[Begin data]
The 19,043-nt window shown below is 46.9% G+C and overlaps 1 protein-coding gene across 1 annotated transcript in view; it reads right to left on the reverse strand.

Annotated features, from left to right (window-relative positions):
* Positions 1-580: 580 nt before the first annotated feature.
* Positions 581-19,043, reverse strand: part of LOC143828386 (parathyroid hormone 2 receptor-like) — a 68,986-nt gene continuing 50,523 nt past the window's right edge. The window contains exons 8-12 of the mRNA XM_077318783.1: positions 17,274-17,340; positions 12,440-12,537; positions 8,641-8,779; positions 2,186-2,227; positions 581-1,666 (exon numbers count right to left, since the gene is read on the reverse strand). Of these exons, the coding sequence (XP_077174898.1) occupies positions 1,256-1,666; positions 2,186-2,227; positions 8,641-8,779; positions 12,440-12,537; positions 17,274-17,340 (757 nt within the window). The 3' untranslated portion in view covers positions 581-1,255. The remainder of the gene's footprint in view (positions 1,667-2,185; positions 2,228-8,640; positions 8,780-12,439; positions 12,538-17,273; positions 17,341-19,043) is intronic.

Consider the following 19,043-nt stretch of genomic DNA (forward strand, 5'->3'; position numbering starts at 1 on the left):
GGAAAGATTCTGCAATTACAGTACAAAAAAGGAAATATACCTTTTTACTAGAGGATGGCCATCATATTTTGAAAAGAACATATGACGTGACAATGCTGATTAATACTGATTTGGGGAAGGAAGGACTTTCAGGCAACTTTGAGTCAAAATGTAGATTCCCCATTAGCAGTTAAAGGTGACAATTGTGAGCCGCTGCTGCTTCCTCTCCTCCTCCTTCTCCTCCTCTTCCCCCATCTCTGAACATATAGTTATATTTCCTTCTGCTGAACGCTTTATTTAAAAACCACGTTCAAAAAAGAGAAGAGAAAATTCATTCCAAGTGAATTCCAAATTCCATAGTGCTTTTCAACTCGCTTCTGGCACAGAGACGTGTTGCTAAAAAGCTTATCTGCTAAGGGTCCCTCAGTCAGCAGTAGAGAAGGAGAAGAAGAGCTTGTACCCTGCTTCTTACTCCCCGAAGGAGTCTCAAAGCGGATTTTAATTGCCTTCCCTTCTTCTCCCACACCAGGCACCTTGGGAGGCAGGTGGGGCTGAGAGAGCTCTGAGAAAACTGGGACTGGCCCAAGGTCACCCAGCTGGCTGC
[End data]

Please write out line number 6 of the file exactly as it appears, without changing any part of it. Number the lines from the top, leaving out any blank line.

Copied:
GGAAAGATTCTGCAATTACAGTACAAAAAAGGAAATATACCTTTTTACTAGAGGATGGCCATCATATTTTGAAAAGAACATATGACGTGACAATGCTGATTAATACTGATTTGGGGAAGGAAGGACTTTCAGGCAACTTTGAGTCAAAATGTAGATTCCCCATTAGCAGTTAAAGGTGACAATTGTGAGCCGCTGCTGCTTCCTCTCCTCCTCCTTCTCCTCCTCTTCCCCCATCTCTGAACATATAGTTATATTTCCTTCTGCTGAACGCTTTATTTAAAAACCACGTTCAAAAAAGAGAAGAGAAAATTCATTCCAAGTGAATTCCAAATTCCATAGTGCTTTTCAACTCGCTTCTGGCACAGAGACGTGTTGCTAAAAAGCTTATCTGCTAAGGGTCCCTCAGTCAGCAGTAGAGAAGGAGAAGAAGAGCTTGTACCCTGCTTCTTACTCCCCGAAGGAGTCTCAAAGCGGATTTTAATTGCCTTCCCTTCTTCTCCCACACCAGGCACCTTGGGAGGCAGGTGGGGCTGAGAGAGCTCTGAGAAAACTGGGACTGGCCCAAGGTCACCCAGCTGGCTGC